US investment bank Jefferies is being investigated by the Financial Conduct Authority (FCA) over claims senior executives forced analysts to change some of their reports in a bid to win clients.

In a legal claim submitted to a London employment tribunal, Milan Radia, a former leading analyst at the firm, alleged some of his former superiors forced him into changing a report amid pressure from a client.

According to The Times, Radia, who worked as managing director at the US bank, added he was also asked to attend float pitches, a clear contravention of market rules.

The bank allegedly also allowed bankers to interview analysts that were looking to join its research division.

According to Radia, Jefferies also breached rules over the permitted use of equity research in a bid to secure lucrative initial public offerings (IPO).

The New York-based lender paid its equity research analysts for "their specific work on winning IPO and other investment banking transactions", the tribunal was told.

One of Radia's lawyers told the tribunal that on 28 March this year the FCA notified the bank it would be subject to an official review over the claims, which has since begun.

Jefferies international chief financial officer Huw Tucker told the tribunal that he was aware of the City watchdog's investigation.

"We did have a board meeting with the FCA where they informed us of the investigation," he said, although he claimed he was not fully aware of Radia's allegations.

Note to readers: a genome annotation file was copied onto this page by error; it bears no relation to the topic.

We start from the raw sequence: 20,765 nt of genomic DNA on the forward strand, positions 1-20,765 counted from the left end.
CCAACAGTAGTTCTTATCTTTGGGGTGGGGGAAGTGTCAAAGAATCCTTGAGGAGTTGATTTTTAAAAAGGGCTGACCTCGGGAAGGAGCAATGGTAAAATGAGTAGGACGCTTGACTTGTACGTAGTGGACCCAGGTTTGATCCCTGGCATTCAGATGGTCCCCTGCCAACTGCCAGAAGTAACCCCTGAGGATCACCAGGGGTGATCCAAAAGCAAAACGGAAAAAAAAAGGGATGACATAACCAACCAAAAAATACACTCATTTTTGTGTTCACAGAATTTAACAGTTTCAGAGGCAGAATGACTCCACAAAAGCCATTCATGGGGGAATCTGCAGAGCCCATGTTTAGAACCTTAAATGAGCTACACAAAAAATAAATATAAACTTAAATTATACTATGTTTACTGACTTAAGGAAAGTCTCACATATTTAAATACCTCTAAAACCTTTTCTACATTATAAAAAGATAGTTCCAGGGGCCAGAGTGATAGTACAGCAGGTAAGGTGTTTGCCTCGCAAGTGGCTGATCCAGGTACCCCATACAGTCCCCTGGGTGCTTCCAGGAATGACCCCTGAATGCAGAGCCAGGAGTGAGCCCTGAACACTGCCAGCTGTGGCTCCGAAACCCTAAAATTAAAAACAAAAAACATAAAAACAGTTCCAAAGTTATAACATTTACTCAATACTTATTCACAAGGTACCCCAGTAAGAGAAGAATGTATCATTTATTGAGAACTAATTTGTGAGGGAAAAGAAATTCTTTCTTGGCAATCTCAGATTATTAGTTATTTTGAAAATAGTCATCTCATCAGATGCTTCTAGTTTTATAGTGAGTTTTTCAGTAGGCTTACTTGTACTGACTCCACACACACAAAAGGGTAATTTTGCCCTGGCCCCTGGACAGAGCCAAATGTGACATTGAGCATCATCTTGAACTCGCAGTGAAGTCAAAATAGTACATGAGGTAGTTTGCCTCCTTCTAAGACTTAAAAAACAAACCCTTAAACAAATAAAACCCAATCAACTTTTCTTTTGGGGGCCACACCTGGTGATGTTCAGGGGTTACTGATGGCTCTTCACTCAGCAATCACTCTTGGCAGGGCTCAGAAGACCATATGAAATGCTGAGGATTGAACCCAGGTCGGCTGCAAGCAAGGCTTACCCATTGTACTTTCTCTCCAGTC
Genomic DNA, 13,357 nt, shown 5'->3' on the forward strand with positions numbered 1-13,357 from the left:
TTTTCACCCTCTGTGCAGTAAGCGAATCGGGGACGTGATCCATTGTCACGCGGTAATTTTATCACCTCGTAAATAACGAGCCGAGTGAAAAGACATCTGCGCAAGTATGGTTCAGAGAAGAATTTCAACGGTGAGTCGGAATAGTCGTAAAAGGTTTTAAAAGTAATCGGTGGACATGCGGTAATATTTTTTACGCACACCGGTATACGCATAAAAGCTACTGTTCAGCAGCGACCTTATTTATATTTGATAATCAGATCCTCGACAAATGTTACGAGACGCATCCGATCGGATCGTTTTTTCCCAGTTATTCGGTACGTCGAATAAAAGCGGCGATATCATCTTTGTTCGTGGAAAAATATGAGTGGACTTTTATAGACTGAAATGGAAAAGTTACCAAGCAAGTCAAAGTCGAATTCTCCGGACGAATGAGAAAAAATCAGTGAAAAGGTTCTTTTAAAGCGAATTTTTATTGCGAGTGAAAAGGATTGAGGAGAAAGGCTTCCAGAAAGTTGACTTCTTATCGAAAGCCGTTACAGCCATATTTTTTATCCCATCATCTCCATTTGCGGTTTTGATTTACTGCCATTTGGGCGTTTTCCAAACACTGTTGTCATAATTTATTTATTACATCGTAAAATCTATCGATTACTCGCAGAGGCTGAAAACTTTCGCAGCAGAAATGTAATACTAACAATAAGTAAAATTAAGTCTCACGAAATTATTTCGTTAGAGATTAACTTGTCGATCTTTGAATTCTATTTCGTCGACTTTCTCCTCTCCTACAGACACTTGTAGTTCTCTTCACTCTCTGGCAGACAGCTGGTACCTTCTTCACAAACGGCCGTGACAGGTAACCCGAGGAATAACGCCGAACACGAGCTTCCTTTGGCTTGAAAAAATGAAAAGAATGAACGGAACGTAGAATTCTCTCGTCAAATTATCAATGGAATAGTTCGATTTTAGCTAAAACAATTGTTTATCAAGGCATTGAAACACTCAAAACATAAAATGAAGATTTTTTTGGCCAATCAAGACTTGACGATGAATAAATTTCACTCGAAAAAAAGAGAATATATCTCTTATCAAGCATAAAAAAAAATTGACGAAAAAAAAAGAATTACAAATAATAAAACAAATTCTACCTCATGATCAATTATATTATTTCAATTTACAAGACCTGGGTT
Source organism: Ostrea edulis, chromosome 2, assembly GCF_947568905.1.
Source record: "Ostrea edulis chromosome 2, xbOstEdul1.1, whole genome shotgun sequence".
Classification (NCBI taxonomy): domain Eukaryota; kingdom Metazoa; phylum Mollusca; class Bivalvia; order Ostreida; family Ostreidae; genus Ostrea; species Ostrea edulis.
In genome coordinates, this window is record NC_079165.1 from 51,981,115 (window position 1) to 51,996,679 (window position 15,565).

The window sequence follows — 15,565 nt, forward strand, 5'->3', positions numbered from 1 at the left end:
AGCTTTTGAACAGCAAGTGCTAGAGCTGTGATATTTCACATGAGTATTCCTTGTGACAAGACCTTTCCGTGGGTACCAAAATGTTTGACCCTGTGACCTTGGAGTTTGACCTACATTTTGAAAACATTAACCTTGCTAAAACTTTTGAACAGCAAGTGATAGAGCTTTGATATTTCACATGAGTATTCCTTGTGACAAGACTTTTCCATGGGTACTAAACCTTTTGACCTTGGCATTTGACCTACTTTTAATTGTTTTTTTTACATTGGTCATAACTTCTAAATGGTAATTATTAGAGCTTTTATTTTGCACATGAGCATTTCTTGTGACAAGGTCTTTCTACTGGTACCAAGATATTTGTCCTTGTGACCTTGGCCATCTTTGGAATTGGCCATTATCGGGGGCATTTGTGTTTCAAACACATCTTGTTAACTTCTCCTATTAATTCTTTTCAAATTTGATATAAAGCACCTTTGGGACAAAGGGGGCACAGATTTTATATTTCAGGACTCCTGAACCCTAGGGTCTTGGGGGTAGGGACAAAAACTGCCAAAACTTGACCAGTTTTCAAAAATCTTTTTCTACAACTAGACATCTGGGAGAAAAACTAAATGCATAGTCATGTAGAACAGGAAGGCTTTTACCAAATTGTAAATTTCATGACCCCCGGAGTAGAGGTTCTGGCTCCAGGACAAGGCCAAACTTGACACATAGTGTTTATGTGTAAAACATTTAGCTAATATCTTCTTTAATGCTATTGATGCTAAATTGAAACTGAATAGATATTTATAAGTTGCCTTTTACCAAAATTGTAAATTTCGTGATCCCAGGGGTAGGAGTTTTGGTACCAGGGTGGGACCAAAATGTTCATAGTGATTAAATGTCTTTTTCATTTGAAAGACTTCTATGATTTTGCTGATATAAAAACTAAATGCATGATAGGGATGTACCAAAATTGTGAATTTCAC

Radia, who spent 11 years at the firm, had previously brought another claim against his former employee, alleging discrimination based on disability. The former managing director had argued his bonus was cut after he returned to work following treatment for leukaemia, but his claim was rejected and he was subsequently dismissed by the US bank.

The tribunal said at the time that Radia "in a number of respects [...] did not tell the truth or misled the tribunal".

Radia has also alleged he was unfairly dismissed after he revealed the bank had breached research rules.

The tribunal was told the claim focused on a research report Radia wrote for Telectity, a data centre company formerly listed on the London Stock Exchange, and Moneybokers, a payments and money transfer firm which has since changed its name to Skrill.

Sam Neaman, representing Radia, told the tribunal his client had been asked to alter a report on Telecity after David Weaver, a former senior investment banker at Jefferies, had "succumbed" to pressure from the company.

Commenting on the trial, a spokeswoman for the US bank said: "As was the case with Mr Radia's first tribunal claim which he lost on all points, this claim has no merit and we are confident that we will prevail."

The case continues.